Writing took at bit of a back seat, but I still had time to look at the importance of Facebook’s Messenger Lite application for basic Android smartphones, and Apple’s use of lower-quality sapphire crystal in the iPhone camera lens.

Later this year I’ll be attending the Web Summit (Lisbon 7-10 November 2016), and TechCrunch’s Disrupt London (5-6 December 2016). Next year’s plans include attending SXSW (Austin, 10-20 March 2017). If you want to meet up at any of these events, let me know.

‘Trivial Posts’ is a mostly weekly series of posts that brings together interesting posts, ideas, video clips, essays, images, and anything else that catches my eye on the Internet. Read it online, or subscribe to the email newsletter version here.

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Monday, October 3rd, 2016


Trivial Posts #27: Board Games, Podcasts, And Postseason Baseball #

Everything looked so calm and predictable as the weekend started. Instead, I’m off to do some last-minute travelling, but not before I share some links and articles that I enjoyed this week on the web. You can sign up to have this posted out to you every week, subscribe to the newsletter version here.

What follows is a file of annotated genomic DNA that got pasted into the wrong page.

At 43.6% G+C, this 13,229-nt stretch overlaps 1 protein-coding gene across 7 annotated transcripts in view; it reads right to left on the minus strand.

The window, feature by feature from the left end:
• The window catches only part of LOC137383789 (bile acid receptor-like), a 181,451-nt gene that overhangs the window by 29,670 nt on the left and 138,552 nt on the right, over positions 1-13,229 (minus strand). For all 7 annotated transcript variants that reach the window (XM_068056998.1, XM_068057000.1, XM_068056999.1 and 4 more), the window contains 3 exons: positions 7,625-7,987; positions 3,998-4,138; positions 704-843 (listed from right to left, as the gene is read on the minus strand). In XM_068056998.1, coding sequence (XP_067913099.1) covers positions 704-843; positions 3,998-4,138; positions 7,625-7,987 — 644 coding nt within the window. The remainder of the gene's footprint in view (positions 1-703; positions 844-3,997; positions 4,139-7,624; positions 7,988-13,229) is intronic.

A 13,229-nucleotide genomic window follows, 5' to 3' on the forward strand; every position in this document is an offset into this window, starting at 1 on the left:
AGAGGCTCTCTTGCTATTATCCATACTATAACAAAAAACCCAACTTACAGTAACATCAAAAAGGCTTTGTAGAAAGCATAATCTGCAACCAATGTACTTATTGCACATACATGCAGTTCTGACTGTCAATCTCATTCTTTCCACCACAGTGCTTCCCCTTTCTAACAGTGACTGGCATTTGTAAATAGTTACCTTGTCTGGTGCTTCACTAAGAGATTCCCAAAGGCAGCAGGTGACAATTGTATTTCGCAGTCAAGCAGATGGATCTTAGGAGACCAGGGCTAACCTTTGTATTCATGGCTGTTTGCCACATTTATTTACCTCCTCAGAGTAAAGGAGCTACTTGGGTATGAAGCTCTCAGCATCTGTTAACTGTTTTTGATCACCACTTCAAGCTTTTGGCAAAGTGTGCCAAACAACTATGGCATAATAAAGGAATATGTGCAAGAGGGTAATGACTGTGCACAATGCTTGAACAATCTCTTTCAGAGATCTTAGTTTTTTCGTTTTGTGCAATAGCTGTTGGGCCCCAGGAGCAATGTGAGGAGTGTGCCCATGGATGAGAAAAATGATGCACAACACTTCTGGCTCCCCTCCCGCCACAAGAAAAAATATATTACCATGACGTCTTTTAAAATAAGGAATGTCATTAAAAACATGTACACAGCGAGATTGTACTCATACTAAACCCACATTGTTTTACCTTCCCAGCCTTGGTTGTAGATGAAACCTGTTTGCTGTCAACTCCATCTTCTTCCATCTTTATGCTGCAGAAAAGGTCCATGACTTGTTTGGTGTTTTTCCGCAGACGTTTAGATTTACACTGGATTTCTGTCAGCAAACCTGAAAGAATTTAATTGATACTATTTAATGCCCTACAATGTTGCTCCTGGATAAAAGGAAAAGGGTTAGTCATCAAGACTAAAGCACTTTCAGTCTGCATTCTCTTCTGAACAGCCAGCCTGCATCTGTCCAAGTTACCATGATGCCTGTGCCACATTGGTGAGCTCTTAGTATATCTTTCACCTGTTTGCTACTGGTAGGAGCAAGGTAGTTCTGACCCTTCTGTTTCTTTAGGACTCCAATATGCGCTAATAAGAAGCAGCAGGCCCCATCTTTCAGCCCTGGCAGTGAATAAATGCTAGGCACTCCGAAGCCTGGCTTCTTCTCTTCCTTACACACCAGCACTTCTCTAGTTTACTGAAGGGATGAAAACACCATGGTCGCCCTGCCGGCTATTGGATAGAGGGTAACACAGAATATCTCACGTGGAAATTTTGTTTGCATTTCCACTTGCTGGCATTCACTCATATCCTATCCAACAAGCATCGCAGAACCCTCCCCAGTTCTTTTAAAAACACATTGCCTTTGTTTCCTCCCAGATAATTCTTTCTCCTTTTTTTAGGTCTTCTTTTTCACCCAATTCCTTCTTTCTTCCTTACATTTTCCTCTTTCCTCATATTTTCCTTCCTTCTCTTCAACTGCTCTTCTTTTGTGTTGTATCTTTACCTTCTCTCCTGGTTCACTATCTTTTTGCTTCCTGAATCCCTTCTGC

You Helped My Battleship Transport Wool!

There’s nothing like a good family board game at Christmas, and a big stack of them by the table during the rest of the year. So The Observer’s look at the resurgence of board games – especially the so-called ‘German’ board games that rarely pit you directly against your opponents family members – is welcome, even if many of us are already here collecting brick, timber, and ore:

“About five years ago, I noticed we were selling fewer miniatures,” says Wooding, “so I started putting shelves of board games down here” – he gestures to rows of colourful game boxes with snappy titles, Small World, Agricola, Carcassonne, Pandemic – “and every time we did that the takings went up.” He also noted a decline in what he tactfully describes as the “stereotypical gamer” – dyed-in-the-wool hobbyists who would typically be lone, white men.